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ECSC paving the way to a Modern, Efficient Judiciary for the Eastern Caribbean

ECSC paving the way to a Modern, Efficient Judiciary for the Eastern Caribbean
Judges, lawyers and members of law enforcement march through Kingstown during the ceremonial Opening of the Law Year, last week.

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Last week the body of legal professionals across nine Caribbean countries gathered for a full ceremonial Opening of the Law Year, for the first time since 2016.

The normal routine for the Opening of the Law Year consists of church ceremonies being held simultaneously in the nine member states of the Organization of the Eastern Caribbean States. This is followed by an official march to the court house, where legal professionals listen to a State of the Court address by Chief Justice of the Eastern Caribbean Supreme Court(ECSC), Dame Janice M. Pereira.

ECSC paving the way to a Modern, Efficient Judiciary for the Eastern Caribbean
Justice Nicola Byer and members of the Royal St Vincent and the Grenadines Police Force band at the parade to mark the opening of the New Law Term

The Chief Justice, speaking at the High Court in St Kitts and Nevis on September 18, commented that her address this year held particular significance.

“It has now been two years since I have had the opportunity to address you on the commencement of a new law year. As many of you would know, last year’s activities to mark the opening of the 2017/2018 law year were to take place on the nature isle of the Commonwealth of Dominica. Hurricane Maria intervened, bringing all activities to an abrupt halt,” Pereira recalled. The Chief Justice commented that Hurricanes Maria and Irma “caused death and widespread destruction along the Northern Caribbean Island chain,” and that their effects linger on.

She informed that among the affected member states, the court is now fully operational in Anguilla and the British Virgin Islands, after taking some time to find their footing after the storms. However, she noted that this is not the case in Dominica, where, “one year on, court facilities have not been restored to normal operations.”

ECSC paving the way to a Modern, Efficient Judiciary for the Eastern Caribbean
Chief Justice of the Eastern Caribbean Supreme Court (ECSC), Dame Janice M. Pereira.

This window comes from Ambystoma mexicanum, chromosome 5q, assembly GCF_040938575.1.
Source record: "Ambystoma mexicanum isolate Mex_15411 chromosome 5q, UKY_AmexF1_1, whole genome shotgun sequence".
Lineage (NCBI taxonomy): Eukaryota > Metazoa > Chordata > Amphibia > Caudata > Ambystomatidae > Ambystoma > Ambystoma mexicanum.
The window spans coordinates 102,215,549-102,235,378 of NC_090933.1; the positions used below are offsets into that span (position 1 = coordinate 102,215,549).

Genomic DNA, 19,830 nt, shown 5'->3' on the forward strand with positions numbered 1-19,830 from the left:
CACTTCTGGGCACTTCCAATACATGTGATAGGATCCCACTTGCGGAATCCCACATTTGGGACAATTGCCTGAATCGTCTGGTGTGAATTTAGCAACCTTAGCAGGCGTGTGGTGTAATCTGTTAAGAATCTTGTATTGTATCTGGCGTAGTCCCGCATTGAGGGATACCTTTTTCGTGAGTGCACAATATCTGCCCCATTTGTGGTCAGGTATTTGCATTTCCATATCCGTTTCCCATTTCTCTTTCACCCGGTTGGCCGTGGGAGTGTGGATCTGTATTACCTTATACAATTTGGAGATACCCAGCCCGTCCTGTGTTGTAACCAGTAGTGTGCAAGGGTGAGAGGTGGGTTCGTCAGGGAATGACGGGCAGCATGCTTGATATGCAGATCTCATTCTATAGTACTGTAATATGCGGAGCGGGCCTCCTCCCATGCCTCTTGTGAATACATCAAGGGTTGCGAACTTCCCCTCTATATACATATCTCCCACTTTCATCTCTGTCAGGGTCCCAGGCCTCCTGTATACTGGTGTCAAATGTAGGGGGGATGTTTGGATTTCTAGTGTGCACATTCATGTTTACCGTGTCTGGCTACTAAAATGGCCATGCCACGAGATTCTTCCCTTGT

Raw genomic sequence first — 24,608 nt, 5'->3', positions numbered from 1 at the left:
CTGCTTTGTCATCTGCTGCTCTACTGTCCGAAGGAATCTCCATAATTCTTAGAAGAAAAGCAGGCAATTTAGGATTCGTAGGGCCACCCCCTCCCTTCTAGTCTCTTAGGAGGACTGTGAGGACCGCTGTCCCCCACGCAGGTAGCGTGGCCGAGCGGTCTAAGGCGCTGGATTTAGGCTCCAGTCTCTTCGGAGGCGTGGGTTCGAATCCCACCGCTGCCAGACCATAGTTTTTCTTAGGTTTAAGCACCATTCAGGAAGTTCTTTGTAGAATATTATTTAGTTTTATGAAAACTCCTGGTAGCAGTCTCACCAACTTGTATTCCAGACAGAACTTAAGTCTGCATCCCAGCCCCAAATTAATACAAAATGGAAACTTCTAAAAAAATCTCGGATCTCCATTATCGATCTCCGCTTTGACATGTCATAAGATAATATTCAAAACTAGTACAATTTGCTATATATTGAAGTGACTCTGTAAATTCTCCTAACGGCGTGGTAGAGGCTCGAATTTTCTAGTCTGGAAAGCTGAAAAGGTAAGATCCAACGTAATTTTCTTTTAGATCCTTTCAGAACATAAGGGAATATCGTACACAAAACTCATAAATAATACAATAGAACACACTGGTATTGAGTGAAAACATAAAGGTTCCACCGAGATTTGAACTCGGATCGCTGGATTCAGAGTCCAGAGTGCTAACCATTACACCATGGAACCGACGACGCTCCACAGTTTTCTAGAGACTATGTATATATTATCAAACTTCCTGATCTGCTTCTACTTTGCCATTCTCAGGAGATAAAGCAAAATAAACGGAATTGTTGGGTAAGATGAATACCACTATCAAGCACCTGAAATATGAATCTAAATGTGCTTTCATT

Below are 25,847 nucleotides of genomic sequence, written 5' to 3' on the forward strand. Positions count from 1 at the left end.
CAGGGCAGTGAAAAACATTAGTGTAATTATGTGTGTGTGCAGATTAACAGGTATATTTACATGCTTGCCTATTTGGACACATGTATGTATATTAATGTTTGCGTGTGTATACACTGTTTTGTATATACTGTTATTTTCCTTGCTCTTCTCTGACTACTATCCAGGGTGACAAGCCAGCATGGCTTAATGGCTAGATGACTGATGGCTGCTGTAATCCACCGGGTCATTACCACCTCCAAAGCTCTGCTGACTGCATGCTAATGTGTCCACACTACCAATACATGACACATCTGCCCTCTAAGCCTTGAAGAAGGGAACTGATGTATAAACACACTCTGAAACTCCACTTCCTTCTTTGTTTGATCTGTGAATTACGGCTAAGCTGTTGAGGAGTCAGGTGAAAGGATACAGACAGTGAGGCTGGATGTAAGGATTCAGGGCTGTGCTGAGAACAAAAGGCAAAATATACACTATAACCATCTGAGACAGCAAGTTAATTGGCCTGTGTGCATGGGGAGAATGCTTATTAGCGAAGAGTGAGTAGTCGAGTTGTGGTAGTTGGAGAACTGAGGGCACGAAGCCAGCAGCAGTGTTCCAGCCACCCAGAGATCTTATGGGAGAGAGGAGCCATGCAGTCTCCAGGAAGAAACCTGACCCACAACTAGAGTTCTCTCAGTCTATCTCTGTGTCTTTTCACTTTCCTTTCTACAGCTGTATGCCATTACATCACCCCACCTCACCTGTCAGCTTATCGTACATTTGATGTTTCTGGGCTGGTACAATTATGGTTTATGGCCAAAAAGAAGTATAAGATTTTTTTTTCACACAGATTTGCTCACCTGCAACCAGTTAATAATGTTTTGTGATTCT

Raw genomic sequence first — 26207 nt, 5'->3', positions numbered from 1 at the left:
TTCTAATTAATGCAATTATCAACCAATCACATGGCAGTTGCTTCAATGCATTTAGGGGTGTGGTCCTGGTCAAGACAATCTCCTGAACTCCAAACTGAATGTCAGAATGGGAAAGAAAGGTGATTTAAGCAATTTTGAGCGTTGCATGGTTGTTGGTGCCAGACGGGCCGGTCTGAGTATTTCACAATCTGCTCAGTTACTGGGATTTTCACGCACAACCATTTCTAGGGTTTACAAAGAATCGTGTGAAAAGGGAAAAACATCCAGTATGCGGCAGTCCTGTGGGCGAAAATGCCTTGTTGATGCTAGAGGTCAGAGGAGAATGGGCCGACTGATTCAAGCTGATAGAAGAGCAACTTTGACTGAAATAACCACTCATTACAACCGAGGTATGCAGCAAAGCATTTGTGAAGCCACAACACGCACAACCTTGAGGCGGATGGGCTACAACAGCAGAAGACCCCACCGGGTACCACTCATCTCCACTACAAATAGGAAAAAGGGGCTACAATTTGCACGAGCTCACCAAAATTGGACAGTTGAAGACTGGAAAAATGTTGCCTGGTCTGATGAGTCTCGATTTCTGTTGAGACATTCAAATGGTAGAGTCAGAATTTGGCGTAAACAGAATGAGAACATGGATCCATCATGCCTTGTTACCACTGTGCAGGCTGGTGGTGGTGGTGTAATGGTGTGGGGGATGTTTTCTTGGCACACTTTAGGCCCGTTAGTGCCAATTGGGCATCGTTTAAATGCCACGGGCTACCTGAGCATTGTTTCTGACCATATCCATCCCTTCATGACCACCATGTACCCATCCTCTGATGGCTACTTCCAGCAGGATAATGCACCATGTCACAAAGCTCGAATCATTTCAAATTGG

“It is our hope that all efforts would be made to enable the courts to return to full operations,” she expressed.

“Although disasters may cause the court to bow, disasters should never be allowed to cause the court, and access to justice to become broken. Out of the depth of adversity, there are always positive and enduring lessons learned,” Pereira commented.

She noted that one of the benefits of the ECSC is that it is a regional court, with a framework that allows matters from affected member states to be heard in another member state, and thus help the court manage with relative ease.

ECSC paving the way to a Modern, Efficient Judiciary for the Eastern Caribbean
Several female lawyers were present at the march though Kingstown to open the new Law Term, last week.

The Chief Justice delivered her speech, on the theme “Challenges, Opportunities and Resilience: The ECSC paving the way to a Modern and Efficient Judiciary for the Eastern Caribbean,” through a simultaneous broadcast.

In St Vincent and the Grenadines, the Chief Justice’s speech was preceded by an ecumenical service held at the Roman Catholic Cathedral of the Assumption.

The homily was delivered by Bishop Gerard County.

ECSC paving the way to a Modern, Efficient Judiciary for the Eastern Caribbean
President of the Bar Association Rene Baptiste (left) and other lawyers march throug the streets of Kingstown to open the new Law Term.

“Your presence here at this service, and the fact that it’s celebrated annually, says something about the legal fraternity of St Vincent and the Grenadines. I daresay it speaks positively and highly of you all. I would also like to congratulate you for manifesting openly this belief in God, and acknowledging the supremacy as our constitution so clearly states,” the Bishop began.

He continued, “As Christians our first vocation and primary vocation is precisely to be Christian, and on this we build our other vocation, our secondary vocation, for example our vocation to be parents, your professional vocation to be lawyers, or members of the legal fraternity. Our Christian vocation should shape our world view, and our way of being.”

The Bishop asked that importance be given to the spirit of the law. “I invite you, in accordance with your Christian vocation, to have that sense of the spirit of the law like Jesus, and keeping the creative tension or balance between the letter of the law, and the spirit of the law.”

ECSC paving the way to a Modern, Efficient Judiciary for the Eastern Caribbean
Lawyers make their way through Kingstown at the opening of the Law Term last week

The religious leader spoke to one side of the church, as most of it remained empty. This prompted Reverend Adolf Davis of the Methodist Church to comment that sometimes these ceremonies lose vitality over time. He remarked, “coming together to recognize the Sovereignty of God, the love of God, it’s so important,” and he said that we need to remember it in our nation.

Justice Brian Cottle of the High Court gave brief remarks on the sentiments expressed at the High Court.

Speaking on the Bishop’s reminder of the most important commandment of loving one another as yourself, he stated, “If we all guide ourselves by those injunctions, there can be no doubt that we will find ourselves living in a kinder, better, safer St Vincent and the Grenadines.”

Cottle ended, “I hope that going forward with this law year, we would allow ourselves to be influenced, or more influenced by those sentiments expressed by Bishop County.”

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